Faced with shrinking margins on conventional electricity production and a €25.6-billion debt pile, RWE has engaged in talks with an Arab investor about joint investment options, including forming a joint venture.
German business weekly WirtschaftsWoche reported Thursday that RWE chief executive Peter Terium has been in talks for months with Abu Dhabi state-controlled investment firm Aabar Investments, citing unidentified people familiar with RWE. The negotiations have focused on Aabar either taking a direct stake in RWE or in projects run by the company, the magazine reported.
A spokeswoman for RWE confirmed that talks were underway with an Arab investor, but would not name the partner. She said a capital injection was off the table.
“In the ongoing talks, we are focusing on sounding out the opportunities for the joint realization of projects in the Middle Eastern-North African region,” RWE spokeswoman Sabine Jeschke told Handelsblatt Global Edition.
The talks with the Arab investor could also “lead to a long-term partnership, for instance in the form of a joint-venture,” Ms. Jeschke of RWE said.
The company had in March confirmed it was in talks with an Arab investor about options to cooperate. At the time, the company told Reuters that no outcome could be ruled out.
RWE could soon conclude its negotiations with Aabar Investments, German business weekly WirtschaftsWoche reported.
Speaking to Handelsblatt Global Edition, Ms. Jeschke said a capital injection was off the table: “The topic of an equity participation is no longer something we are pursuing.”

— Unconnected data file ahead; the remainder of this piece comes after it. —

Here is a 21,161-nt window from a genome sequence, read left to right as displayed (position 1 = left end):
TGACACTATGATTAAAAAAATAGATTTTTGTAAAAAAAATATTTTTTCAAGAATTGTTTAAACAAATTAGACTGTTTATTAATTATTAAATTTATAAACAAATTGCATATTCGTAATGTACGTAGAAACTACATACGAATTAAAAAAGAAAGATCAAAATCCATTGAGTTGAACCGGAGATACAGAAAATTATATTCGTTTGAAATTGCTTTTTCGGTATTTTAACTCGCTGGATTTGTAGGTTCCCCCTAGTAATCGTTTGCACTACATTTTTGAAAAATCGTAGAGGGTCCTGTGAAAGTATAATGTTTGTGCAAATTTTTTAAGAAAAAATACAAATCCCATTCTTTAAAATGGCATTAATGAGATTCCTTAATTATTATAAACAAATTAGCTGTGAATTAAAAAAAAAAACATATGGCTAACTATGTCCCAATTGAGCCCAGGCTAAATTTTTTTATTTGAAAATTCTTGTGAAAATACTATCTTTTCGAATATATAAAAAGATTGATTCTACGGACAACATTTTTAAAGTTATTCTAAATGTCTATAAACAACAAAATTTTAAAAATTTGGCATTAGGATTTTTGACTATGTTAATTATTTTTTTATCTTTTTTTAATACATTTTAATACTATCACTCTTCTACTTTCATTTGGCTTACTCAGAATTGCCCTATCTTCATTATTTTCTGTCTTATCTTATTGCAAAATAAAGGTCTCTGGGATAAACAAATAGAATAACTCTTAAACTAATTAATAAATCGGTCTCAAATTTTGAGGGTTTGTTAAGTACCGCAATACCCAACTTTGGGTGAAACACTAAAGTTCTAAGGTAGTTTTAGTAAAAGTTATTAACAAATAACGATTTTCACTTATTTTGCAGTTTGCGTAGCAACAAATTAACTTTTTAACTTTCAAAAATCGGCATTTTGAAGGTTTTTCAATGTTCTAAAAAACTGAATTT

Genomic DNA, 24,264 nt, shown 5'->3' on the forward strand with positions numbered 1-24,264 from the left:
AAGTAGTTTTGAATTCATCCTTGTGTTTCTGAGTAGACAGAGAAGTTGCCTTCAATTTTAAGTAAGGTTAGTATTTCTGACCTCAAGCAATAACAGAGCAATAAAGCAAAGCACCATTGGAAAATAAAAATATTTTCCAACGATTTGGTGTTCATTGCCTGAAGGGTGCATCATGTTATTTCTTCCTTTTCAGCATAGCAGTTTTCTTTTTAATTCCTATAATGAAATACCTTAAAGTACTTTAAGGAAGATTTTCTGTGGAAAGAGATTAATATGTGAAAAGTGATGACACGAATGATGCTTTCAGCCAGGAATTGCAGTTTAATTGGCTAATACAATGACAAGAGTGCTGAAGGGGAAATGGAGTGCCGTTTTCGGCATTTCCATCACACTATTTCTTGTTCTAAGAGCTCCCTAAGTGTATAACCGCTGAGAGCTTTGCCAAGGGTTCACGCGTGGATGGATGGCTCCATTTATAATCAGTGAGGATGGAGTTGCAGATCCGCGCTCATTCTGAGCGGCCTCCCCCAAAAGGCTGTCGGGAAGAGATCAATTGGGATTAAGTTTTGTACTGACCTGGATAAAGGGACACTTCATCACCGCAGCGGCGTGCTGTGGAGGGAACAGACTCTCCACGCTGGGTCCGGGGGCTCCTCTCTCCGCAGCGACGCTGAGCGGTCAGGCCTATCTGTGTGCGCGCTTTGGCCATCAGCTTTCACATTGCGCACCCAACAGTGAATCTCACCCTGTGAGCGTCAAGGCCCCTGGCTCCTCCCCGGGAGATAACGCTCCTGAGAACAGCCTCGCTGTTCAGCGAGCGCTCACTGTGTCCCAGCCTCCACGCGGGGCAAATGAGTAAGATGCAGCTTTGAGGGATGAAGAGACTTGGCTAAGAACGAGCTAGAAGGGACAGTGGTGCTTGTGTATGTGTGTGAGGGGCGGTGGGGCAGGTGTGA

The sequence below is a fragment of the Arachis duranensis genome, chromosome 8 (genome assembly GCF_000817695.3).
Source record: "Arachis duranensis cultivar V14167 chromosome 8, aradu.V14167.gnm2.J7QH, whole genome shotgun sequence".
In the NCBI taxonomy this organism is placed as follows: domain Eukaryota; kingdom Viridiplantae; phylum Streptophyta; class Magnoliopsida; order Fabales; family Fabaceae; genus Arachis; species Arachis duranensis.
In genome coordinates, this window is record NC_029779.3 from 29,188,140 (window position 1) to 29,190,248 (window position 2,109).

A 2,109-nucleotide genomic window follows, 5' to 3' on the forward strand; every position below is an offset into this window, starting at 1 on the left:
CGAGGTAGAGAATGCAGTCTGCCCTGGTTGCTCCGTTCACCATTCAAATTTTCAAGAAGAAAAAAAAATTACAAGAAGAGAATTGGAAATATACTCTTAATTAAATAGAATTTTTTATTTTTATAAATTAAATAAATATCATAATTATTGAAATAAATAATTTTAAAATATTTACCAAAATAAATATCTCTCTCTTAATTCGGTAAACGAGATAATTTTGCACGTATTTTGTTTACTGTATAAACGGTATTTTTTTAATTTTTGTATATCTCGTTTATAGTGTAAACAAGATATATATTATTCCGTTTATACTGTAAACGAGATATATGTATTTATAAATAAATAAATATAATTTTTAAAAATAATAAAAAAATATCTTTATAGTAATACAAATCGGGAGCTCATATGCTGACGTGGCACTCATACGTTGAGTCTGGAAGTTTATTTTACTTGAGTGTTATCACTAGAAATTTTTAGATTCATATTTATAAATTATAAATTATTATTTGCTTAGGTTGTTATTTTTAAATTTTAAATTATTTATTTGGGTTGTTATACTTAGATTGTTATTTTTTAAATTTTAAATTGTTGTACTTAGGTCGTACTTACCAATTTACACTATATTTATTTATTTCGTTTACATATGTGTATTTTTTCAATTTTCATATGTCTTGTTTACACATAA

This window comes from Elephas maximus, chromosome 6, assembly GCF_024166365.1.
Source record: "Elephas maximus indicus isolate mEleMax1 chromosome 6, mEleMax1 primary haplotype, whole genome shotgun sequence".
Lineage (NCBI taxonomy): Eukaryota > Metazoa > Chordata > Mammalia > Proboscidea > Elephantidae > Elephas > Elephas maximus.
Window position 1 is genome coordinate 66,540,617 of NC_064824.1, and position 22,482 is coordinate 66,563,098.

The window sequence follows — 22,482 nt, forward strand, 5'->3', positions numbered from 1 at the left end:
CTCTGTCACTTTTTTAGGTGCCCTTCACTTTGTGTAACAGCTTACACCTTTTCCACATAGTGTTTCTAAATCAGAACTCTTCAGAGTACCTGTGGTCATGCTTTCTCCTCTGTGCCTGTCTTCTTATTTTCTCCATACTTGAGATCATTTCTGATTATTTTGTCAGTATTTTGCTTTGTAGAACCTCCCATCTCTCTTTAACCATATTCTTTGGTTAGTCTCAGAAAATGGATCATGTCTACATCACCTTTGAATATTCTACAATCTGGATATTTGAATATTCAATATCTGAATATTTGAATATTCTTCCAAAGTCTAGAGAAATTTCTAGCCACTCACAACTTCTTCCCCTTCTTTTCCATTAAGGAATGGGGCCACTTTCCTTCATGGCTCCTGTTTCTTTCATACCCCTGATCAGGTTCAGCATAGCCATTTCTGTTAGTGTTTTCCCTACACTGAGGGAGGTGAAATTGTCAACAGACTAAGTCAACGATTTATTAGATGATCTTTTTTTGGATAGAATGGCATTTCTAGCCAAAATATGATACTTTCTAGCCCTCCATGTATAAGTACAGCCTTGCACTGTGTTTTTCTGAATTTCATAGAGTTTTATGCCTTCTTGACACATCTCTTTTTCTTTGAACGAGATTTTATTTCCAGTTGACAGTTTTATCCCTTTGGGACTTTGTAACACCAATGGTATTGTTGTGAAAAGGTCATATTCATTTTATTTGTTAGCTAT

After having lost almost 17 percent in the past five trading days, RWE shares rose on Thursday following the magazine’s report and traded up 9.3 percent €11.85 by 15:23 local time on the Frankfurt Stock Exchange. Shares in E.ON, RWE’s bigger rival, were up 6.6 percent at €8.02.
RWE’s fossil-powered electricity generation business has been battered by Germany’s transition to renewable energy sources, such as solar and wind power. Supported by government subsidies, renewable energy production has expanded the past decade, cutting wholesale electricity in half. RWE has written down billions of euros on gas and coal-fired power plants.
Germany in 2011 announced a program to phase out all nuclear energy in the country by 2022 and draw at least 80 percent of energy from renewables by 2050. The German chancellor, Angela Merkel, made the move after the Fukushima nuclear disaster in Japan.
RWE could soon conclude its negotiations with Aabar Investments, a fund controlled by Abu Dhabi government’s International Petroleum Investment Company, WirtschaftsWoche reported, citing the people familiar with RWE’s operations.
Aabar was an investor in Mercedes maker Daimler between 2009 and 2012, the magazine said.
Following the past week’s slump of RWE’s shares, the utility’s market capitalization had declined to €5.5 billion at closing on Wednesday, making it the lowest-valued stock in Germany’s blue chip DAX index, which comprises 30 firms.
If the low market valuation were to hold for the next year, it could prompt RWE to be booted from the blue-chip DAX in favor of a different company, according to Handelsblatt’s calculations.
Aabar Investments in Abu Dhabi was not immediately available to comment when contacted by Handelsblatt Global Edition.
Gilbert Kreijger is an editor at Handelsblatt Global Edition, covering companies and markets. Angela Hennersdorf and Christian Schlesiger are correspondents for Handelsblatt’s sister publication WirtschaftsWoche. Ulf Sommer, an editor with Handelsblatt, contributed reporting to this article. To contact the authors: firstname.lastname@example.org, email@example.com, firstname.lastname@example.org